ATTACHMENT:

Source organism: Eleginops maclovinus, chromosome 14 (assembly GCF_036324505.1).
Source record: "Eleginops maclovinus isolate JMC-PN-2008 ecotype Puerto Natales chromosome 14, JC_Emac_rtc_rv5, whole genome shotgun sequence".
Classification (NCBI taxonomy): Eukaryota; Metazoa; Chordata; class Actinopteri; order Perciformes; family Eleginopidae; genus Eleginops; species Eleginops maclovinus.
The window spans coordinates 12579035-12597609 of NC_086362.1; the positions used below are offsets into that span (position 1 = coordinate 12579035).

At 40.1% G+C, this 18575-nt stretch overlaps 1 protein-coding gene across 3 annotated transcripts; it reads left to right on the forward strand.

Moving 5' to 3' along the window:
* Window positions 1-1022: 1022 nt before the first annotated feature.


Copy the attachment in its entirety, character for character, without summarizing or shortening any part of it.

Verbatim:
Source organism: Eleginops maclovinus, chromosome 14 (assembly GCF_036324505.1).
Source record: "Eleginops maclovinus isolate JMC-PN-2008 ecotype Puerto Natales chromosome 14, JC_Emac_rtc_rv5, whole genome shotgun sequence".
Classification (NCBI taxonomy): Eukaryota; Metazoa; Chordata; class Actinopteri; order Perciformes; family Eleginopidae; genus Eleginops; species Eleginops maclovinus.
The window spans coordinates 12579035-12597609 of NC_086362.1; the positions used below are offsets into that span (position 1 = coordinate 12579035).

At 40.1% G+C, this 18575-nt stretch overlaps 1 protein-coding gene across 3 annotated transcripts; it reads left to right on the forward strand.

Moving 5' to 3' along the window:
* Window positions 1-1022: 1022 nt before the first annotated feature.